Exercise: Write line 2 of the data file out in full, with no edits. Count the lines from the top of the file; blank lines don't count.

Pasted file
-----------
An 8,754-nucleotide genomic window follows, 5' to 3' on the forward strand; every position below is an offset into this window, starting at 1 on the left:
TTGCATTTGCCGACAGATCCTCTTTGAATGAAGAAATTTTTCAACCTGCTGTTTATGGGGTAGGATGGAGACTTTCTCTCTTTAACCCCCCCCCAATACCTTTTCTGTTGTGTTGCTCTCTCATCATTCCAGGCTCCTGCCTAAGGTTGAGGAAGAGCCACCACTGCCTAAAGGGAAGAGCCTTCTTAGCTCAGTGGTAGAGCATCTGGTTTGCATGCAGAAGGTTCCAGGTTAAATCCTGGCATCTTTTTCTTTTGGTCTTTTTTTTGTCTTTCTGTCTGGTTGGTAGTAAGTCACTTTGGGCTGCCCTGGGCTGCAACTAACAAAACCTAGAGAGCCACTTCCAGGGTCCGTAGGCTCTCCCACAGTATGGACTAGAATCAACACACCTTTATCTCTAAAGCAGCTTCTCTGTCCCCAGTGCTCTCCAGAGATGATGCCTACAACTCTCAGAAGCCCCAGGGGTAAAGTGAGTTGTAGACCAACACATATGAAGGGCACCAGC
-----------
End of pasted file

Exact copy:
TTGCATTTGCCGACAGATCCTCTTTGAATGAAGAAATTTTTCAACCTGCTGTTTATGGGGTAGGATGGAGACTTTCTCTCTTTAACCCCCCCCCAATACCTTTTCTGTTGTGTTGCTCTCTCATCATTCCAGGCTCCTGCCTAAGGTTGAGGAAGAGCCACCACTGCCTAAAGGGAAGAGCCTTCTTAGCTCAGTGGTAGAGCATCTGGTTTGCATGCAGAAGGTTCCAGGTTAAATCCTGGCATCTTTTTCTTTTGGTCTTTTTTTTGTCTTTCTGTCTGGTTGGTAGTAAGTCACTTTGGGCTGCCCTGGGCTGCAACTAACAAAACCTAGAGAGCCACTTCCAGGGTCCGTAGGCTCTCCCACAGTATGGACTAGAATCAACACACCTTTATCTCTAAAGCAGCTTCTCTGTCCCCAGTGCTCTCCAGAGATGATGCCTACAACTCTCAGAAGCCCCAGGGGTAAAGTGAGTTGTAGACCAACACATATGAAGGGCACCAGC